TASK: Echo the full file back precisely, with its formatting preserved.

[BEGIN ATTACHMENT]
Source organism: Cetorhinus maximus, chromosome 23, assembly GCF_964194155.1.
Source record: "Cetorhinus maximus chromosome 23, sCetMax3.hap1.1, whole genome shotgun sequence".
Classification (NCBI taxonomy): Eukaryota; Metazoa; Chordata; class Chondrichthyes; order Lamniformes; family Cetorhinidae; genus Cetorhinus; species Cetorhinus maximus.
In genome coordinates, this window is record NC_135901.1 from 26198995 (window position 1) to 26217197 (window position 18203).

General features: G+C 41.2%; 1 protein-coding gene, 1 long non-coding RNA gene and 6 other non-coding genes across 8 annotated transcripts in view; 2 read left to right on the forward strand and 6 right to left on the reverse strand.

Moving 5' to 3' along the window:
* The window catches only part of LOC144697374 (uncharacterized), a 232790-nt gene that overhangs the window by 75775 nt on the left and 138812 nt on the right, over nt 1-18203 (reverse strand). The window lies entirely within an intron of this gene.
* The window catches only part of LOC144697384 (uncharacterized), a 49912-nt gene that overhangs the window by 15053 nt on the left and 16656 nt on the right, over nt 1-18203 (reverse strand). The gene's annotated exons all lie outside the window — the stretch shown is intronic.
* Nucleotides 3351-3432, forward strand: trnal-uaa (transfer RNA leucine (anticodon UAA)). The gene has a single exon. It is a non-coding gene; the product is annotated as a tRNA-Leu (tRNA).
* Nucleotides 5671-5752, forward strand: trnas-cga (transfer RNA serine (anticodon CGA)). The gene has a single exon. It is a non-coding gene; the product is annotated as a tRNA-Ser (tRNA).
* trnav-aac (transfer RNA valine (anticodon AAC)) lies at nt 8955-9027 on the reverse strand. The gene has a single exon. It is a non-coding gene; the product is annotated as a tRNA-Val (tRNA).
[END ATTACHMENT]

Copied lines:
Source organism: Cetorhinus maximus, chromosome 23, assembly GCF_964194155.1.
Source record: "Cetorhinus maximus chromosome 23, sCetMax3.hap1.1, whole genome shotgun sequence".
Classification (NCBI taxonomy): Eukaryota; Metazoa; Chordata; class Chondrichthyes; order Lamniformes; family Cetorhinidae; genus Cetorhinus; species Cetorhinus maximus.
In genome coordinates, this window is record NC_135901.1 from 26198995 (window position 1) to 26217197 (window position 18203).

General features: G+C 41.2%; 1 protein-coding gene, 1 long non-coding RNA gene and 6 other non-coding genes across 8 annotated transcripts in view; 2 read left to right on the forward strand and 6 right to left on the reverse strand.

Moving 5' to 3' along the window:
* The window catches only part of LOC144697374 (uncharacterized), a 232790-nt gene that overhangs the window by 75775 nt on the left and 138812 nt on the right, over nt 1-18203 (reverse strand). The window lies entirely within an intron of this gene.
* The window catches only part of LOC144697384 (uncharacterized), a 49912-nt gene that overhangs the window by 15053 nt on the left and 16656 nt on the right, over nt 1-18203 (reverse strand). The gene's annotated exons all lie outside the window — the stretch shown is intronic.
* Nucleotides 3351-3432, forward strand: trnal-uaa (transfer RNA leucine (anticodon UAA)). The gene has a single exon. It is a non-coding gene; the product is annotated as a tRNA-Leu (tRNA).
* Nucleotides 5671-5752, forward strand: trnas-cga (transfer RNA serine (anticodon CGA)). The gene has a single exon. It is a non-coding gene; the product is annotated as a tRNA-Ser (tRNA).
* trnav-aac (transfer RNA valine (anticodon AAC)) lies at nt 8955-9027 on the reverse strand. The gene has a single exon. It is a non-coding gene; the product is annotated as a tRNA-Val (tRNA).